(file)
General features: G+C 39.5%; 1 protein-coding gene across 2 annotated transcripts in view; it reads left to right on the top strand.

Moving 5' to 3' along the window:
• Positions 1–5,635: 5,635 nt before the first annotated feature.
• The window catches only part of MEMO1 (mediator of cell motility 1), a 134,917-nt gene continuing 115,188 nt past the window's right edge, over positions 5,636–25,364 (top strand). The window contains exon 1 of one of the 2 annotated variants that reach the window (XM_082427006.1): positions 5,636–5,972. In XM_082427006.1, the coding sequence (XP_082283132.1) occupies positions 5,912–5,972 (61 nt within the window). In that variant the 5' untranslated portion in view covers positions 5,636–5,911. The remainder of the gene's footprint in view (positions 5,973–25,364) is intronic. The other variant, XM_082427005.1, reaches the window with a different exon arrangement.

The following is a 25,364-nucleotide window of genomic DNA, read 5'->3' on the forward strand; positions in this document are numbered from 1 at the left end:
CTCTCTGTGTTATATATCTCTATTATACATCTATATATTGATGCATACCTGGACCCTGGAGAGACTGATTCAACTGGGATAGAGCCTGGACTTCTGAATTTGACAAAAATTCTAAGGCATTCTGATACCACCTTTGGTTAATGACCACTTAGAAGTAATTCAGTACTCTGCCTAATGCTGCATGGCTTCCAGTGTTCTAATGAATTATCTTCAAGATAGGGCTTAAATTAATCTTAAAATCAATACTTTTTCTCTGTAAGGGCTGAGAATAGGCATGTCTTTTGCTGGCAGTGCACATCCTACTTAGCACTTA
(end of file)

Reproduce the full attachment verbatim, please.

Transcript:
General features: G+C 39.5%; 1 protein-coding gene across 2 annotated transcripts in view; it reads left to right on the top strand.

Moving 5' to 3' along the window:
• Positions 1–5,635: 5,635 nt before the first annotated feature.
• The window catches only part of MEMO1 (mediator of cell motility 1), a 134,917-nt gene continuing 115,188 nt past the window's right edge, over positions 5,636–25,364 (top strand). The window contains exon 1 of one of the 2 annotated variants that reach the window (XM_082427006.1): positions 5,636–5,972. In XM_082427006.1, the coding sequence (XP_082283132.1) occupies positions 5,912–5,972 (61 nt within the window). In that variant the 5' untranslated portion in view covers positions 5,636–5,911. The remainder of the gene's footprint in view (positions 5,973–25,364) is intronic. The other variant, XM_082427005.1, reaches the window with a different exon arrangement.

The following is a 25,364-nucleotide window of genomic DNA, read 5'->3' on the forward strand; positions in this document are numbered from 1 at the left end:
CTCTCTGTGTTATATATCTCTATTATACATCTATATATTGATGCATACCTGGACCCTGGAGAGACTGATTCAACTGGGATAGAGCCTGGACTTCTGAATTTGACAAAAATTCTAAGGCATTCTGATACCACCTTTGGTTAATGACCACTTAGAAGTAATTCAGTACTCTGCCTAATGCTGCATGGCTTCCAGTGTTCTAATGAATTATCTTCAAGATAGGGCTTAAATTAATCTTAAAATCAATACTTTTTCTCTGTAAGGGCTGAGAATAGGCATGTCTTTTGCTGGCAGTGCACATCCTACTTAGCACTTA